Banks are rethinking their business in the light of social networks and their customers’ use of mobile devices. They are also looking at multi-channel business models that combine online and branch services.

Interview with Geoffrey Laloux, Strategy and Business Consultant at Synaptic

L'Atelier: Are mobile and the social networks just changing the way customers interact with their banks, or are they changing the business model in a more fundamental way?

Geoffrey Laloux: These new factors are really going to trigger profound changes in the banking business. However, there won’t be any visible change in the immediate future, because what’s needed is a fundamental rethink of the way a bank works and its business model, but there’s certainly a new dimension here which will become part of the banking
business. A banker will increasingly have to learn to communicate. The basic business is banking, but s/he’ll have to become a ‘banking communicator’. S/he’ll have to become comfortable with the new media, the social networks and s/he’ll also have to learn to respond to comments or criticism at times.

L'Atelier: Will these new channels help banks get closer to their customers?

Geoffrey Laloux: From a practical point of view, yes, from the instant when you can use your smartphone to carry out account transactions. And also when it comes to communication as well, making an appointment, for instance. I see it every day in the way I use my bank’s services. I use only online channels to communicate with my bank, but there’s a total disconnect between what I do online and what happens at the branch. Staff at the branch mostly have no idea at all who their customers are and no idea of the products their customer has signed up to via the online channels. These are still two entirely separate worlds. The goal should be to achieve a multi-channel model which enables smooth communication between what takes place online and what goes on at the branch. So you could for instance order a bank card online and go and pick it up at the branch, or ask some questions at the branch and receive the answers by email. This will call for a radical reorganisation at the bank. We’re now seeing different physical layouts at banks, with areas becoming open spaces or cafés that alter the traditional approach to the customer. The aim is to be friendlier, more interactive, more flexible, and to create a more personal relationship.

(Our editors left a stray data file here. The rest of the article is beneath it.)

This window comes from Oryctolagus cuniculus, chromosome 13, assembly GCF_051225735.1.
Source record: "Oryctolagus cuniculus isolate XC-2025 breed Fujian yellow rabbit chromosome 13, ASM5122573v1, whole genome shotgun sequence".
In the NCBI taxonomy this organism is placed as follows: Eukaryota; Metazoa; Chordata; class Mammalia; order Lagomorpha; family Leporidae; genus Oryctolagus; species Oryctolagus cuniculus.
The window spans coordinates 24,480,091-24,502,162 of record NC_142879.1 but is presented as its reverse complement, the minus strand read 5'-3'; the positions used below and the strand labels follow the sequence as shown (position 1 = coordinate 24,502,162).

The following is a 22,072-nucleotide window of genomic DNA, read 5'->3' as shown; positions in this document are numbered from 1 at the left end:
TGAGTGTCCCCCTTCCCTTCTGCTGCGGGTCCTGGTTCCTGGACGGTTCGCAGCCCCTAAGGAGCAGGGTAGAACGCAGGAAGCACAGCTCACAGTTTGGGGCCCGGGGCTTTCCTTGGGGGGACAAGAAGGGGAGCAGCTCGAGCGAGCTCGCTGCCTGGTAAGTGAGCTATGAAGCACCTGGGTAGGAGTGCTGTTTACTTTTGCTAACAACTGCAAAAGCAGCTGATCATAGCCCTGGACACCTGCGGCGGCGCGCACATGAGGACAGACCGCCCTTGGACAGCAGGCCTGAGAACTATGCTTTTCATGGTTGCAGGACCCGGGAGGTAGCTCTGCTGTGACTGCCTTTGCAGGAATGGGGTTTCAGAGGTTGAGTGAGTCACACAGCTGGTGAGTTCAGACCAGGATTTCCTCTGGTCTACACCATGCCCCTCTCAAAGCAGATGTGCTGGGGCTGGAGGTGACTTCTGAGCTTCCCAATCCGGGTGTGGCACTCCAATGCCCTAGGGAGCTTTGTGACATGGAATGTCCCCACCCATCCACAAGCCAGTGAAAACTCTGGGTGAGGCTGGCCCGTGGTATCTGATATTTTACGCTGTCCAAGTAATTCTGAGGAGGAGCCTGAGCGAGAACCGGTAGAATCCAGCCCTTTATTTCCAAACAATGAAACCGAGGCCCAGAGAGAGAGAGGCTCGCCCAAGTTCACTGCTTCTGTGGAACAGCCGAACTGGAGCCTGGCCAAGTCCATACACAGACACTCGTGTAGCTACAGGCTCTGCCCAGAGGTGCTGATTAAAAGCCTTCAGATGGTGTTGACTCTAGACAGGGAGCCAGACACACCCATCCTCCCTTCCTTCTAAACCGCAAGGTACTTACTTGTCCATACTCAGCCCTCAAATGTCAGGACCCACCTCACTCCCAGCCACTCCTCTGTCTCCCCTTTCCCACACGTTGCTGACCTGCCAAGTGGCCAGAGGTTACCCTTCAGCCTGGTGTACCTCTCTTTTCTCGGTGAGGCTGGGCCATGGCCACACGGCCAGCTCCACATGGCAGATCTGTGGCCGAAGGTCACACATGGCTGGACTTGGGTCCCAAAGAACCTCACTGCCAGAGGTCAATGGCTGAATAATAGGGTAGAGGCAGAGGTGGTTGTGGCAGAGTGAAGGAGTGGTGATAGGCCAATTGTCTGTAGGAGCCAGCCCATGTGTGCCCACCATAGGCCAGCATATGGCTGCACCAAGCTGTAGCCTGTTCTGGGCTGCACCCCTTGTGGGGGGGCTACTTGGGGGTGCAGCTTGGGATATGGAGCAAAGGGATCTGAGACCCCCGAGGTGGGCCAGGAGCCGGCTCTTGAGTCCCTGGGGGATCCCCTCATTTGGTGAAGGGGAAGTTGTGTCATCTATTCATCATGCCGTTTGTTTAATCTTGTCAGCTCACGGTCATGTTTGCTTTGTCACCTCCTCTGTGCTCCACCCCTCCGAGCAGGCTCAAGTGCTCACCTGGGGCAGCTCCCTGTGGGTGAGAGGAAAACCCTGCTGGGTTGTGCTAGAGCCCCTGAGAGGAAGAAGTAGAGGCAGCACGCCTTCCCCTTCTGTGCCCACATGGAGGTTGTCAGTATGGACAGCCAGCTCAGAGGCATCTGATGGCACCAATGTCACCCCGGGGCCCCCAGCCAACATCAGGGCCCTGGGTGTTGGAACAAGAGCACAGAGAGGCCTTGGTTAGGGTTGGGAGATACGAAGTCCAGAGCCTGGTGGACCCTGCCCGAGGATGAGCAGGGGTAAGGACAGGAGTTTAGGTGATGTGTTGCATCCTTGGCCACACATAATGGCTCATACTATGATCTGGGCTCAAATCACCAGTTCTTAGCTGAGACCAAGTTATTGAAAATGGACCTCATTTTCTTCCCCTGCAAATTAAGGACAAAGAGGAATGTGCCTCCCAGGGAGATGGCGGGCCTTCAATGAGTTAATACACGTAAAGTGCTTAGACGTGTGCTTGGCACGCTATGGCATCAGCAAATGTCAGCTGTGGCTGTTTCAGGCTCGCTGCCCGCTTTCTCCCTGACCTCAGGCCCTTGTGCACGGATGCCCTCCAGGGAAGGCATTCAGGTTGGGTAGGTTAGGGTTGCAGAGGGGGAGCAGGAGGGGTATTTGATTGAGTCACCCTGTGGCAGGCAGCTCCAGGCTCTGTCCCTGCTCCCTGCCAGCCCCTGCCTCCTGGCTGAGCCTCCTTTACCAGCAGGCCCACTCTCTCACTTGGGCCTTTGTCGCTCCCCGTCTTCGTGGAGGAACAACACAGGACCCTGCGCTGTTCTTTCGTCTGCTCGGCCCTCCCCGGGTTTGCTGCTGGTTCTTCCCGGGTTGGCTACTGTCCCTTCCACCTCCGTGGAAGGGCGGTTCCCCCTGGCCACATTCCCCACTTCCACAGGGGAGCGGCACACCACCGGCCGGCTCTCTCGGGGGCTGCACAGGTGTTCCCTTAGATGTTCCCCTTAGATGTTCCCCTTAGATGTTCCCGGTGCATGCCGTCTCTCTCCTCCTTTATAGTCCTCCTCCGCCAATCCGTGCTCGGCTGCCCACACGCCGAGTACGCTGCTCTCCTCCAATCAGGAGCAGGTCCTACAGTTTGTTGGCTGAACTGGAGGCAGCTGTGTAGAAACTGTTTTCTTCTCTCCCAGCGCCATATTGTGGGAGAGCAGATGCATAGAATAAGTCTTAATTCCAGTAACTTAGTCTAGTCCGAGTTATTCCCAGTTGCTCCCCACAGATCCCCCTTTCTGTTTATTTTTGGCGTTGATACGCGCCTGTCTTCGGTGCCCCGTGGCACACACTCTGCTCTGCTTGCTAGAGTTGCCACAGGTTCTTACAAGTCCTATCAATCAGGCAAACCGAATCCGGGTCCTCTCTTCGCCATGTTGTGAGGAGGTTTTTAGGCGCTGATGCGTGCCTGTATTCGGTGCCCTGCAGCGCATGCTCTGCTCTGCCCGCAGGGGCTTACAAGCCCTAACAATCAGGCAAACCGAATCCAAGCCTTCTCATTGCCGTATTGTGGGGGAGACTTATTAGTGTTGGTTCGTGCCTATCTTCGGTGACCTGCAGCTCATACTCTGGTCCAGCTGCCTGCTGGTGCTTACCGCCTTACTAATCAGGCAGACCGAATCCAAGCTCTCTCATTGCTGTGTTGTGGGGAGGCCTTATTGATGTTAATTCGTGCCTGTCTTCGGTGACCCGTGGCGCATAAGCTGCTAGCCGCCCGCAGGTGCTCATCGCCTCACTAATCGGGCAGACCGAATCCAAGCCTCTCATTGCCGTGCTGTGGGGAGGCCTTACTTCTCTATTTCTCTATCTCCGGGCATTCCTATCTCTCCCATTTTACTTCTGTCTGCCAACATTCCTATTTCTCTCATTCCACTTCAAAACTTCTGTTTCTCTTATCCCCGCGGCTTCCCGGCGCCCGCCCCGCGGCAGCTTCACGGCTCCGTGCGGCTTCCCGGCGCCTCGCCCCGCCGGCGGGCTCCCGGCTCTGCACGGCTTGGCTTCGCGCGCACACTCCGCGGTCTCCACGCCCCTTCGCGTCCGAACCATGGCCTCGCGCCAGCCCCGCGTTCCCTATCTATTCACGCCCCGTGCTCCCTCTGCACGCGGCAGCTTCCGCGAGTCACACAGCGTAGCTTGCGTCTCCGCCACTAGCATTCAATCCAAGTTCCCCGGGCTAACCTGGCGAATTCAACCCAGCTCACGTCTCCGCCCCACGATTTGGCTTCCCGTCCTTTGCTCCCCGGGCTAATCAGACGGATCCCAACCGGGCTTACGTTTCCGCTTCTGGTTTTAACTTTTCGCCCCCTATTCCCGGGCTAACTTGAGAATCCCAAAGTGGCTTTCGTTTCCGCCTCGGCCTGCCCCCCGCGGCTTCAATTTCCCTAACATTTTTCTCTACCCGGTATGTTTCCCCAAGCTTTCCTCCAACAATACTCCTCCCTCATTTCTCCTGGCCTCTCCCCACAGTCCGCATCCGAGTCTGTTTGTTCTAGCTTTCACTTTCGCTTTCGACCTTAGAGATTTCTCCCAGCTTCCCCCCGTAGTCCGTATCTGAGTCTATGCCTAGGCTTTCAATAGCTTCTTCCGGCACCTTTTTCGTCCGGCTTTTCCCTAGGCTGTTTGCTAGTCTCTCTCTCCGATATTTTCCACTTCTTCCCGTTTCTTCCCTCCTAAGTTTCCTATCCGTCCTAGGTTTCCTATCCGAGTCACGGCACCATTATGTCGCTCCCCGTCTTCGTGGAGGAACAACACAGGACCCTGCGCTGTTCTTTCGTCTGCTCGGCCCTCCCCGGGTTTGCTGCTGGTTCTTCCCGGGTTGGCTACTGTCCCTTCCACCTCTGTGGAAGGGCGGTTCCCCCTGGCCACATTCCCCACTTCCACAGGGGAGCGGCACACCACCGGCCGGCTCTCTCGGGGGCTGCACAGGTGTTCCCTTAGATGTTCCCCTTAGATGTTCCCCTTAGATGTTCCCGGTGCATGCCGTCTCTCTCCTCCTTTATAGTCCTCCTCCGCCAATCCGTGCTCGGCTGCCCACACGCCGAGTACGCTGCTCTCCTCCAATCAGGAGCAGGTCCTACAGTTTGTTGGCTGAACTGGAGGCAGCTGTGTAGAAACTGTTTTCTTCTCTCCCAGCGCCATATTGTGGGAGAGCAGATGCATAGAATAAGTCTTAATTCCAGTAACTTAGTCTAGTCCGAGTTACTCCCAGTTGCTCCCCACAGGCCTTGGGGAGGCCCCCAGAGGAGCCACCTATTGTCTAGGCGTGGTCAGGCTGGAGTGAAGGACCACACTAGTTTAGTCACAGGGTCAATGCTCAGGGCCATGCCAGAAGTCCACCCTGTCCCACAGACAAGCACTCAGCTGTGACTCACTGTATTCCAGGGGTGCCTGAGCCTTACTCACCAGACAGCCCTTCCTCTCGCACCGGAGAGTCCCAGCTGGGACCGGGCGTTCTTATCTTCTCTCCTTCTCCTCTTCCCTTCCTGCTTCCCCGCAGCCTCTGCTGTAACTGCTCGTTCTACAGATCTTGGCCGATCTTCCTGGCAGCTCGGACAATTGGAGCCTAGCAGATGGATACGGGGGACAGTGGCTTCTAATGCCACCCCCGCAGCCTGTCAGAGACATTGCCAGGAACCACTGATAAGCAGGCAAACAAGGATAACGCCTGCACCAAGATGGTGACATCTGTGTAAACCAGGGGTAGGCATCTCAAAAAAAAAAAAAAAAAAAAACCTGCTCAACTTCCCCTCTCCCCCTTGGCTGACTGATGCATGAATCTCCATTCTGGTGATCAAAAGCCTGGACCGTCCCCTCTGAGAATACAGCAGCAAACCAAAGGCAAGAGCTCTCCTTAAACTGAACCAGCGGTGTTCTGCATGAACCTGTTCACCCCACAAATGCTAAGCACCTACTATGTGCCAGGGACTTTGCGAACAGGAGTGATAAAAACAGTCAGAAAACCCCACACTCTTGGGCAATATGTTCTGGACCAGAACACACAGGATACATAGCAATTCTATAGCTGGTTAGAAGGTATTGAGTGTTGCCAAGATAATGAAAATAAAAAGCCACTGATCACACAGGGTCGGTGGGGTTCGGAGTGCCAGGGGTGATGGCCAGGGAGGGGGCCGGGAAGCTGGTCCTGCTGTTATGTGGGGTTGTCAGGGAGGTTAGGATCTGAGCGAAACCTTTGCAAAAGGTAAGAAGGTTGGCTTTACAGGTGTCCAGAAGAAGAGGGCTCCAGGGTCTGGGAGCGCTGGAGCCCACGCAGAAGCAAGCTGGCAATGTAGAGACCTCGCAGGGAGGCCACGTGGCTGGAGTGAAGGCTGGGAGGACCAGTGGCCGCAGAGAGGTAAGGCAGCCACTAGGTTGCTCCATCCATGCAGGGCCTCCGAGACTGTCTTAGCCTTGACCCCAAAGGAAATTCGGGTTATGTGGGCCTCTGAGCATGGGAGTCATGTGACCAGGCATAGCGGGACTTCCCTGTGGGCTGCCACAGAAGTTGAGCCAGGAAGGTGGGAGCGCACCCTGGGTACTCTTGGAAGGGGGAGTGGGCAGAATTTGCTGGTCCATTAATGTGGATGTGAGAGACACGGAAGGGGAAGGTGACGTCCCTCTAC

L'Atelier: Will social networks play a role in helping bankers to get to know their customers better?

Geoffrey Laloux: Yes, in theory, that’s a role they could play, but in practical terms it would raise concerns about an explosion of data. We’re going to see more and more channels giving us customer information. The problem will be just how to use that information. You’ll need to have the right software and people, and basically you’ll need products that can be tailored according to your dealings with your customer. If I find I have 25 or 50 different types of customer, but only one product to offer, is this hyper-segmentation really going to help me? So banking also needs to evolve in terms of products. But the question is, will it be profitable and indeed is it technically possible to do this kind of thing?

L'Atelier: When it comes to new banking models, we see an ever-increasing number of online banks such as Movenbank, Simple, and Mymoney. Could this type of banking model turn the banking sector upside down in the coming years?

Geoffrey Laloux: I have a feeling that this purely online banking model will remain relatively cosmetic. Yes, banks will be setting up new communication channels. But I don’t think that this will alter the banker-customer relationship, as it’s mainly a question of branding – it helps a bank to burnish its image. But even though a bank may perhaps become younger-looking and more accessible, the banking business basically remains the same - you open an account online, you request a loan online - so I don’t really think that using new channels will represent a fundamental revolution. It’s the ‘how’ of banking that will evolve. Banks will appear, at least, to be more friendly, more available, and closer to the customer.